By the way, you can click on any of these travel photos to see the big version. These are all huge pictures, you just have to keep them to a certain width to fit within the blog template.
Coming back into civilization, it is impressive how quickly you go from having some sense of familiarity with strangers to gaining complete detachment and anonymity. For most of this trip, there has been only one major road, with junctions often hundreds of miles apart. Thus you may pass a car or some cyclists, or they may pass you. At some point down the line, you will see them again. There is a sense of shared journey even if you don’t know anything beyond their car and the origin of their license plates (I played the game, and ended up with 34 US states and nine Canadian provinces).
Whistler is a giant tourist facility, even in summer. Besides mountain bikers and upscale shopping types, huge summer programs ferry blue-hatted upper-middle class children to the chair lifts and from activity to activity. This is the familiar feeling: to be lost amidst a large crowd going a million different directions. Even at home in the Bay Area, this is the environment I live in. At some point there are too many people and too many agendas and destinations. It feels odd to come from rural British Columbia and enter the system as a temporary outsider. No wonder people have culture shock when they move to a city, or from a rural environment to a developed country.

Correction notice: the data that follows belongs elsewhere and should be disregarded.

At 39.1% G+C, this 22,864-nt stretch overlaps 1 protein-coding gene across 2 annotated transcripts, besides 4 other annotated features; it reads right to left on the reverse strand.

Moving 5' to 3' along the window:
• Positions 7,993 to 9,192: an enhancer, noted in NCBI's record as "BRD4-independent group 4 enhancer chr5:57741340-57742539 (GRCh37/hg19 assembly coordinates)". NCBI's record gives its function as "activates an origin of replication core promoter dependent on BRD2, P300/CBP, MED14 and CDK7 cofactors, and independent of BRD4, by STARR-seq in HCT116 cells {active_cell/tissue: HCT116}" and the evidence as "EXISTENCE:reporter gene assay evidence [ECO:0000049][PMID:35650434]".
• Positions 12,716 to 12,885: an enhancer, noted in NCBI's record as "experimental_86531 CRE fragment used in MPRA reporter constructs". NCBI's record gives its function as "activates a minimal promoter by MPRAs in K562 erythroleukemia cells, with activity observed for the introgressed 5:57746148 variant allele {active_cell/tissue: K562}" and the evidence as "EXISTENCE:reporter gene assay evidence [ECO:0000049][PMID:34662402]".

The natural scenery is now behind me, to be replaced tomorrow with the spectacle of the Vancouver Celebration of Light.
3 thoughts on “Now, another stranger”
Totally. Visibility was very high. Much of the trip has had good photo opportunities scrubbed due to forest fire smoke or rain, but not this.
Yeah it’s so beautiful!